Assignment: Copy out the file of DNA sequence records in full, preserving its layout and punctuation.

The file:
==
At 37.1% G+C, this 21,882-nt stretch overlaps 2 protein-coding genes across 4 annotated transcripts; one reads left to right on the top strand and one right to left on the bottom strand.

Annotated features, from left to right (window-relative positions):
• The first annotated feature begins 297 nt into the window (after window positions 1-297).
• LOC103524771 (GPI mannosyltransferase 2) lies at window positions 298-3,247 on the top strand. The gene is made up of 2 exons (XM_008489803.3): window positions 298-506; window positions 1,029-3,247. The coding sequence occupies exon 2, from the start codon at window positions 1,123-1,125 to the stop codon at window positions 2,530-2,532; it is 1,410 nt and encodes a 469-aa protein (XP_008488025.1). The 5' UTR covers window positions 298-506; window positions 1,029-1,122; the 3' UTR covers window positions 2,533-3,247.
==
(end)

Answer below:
At 37.1% G+C, this 21,882-nt stretch overlaps 2 protein-coding genes across 4 annotated transcripts; one reads left to right on the top strand and one right to left on the bottom strand.

Annotated features, from left to right (window-relative positions):
• The first annotated feature begins 297 nt into the window (after window positions 1-297).
• LOC103524771 (GPI mannosyltransferase 2) lies at window positions 298-3,247 on the top strand. The gene is made up of 2 exons (XM_008489803.3): window positions 298-506; window positions 1,029-3,247. The coding sequence occupies exon 2, from the start codon at window positions 1,123-1,125 to the stop codon at window positions 2,530-2,532; it is 1,410 nt and encodes a 469-aa protein (XP_008488025.1). The 5' UTR covers window positions 298-506; window positions 1,029-1,122; the 3' UTR covers window positions 2,533-3,247.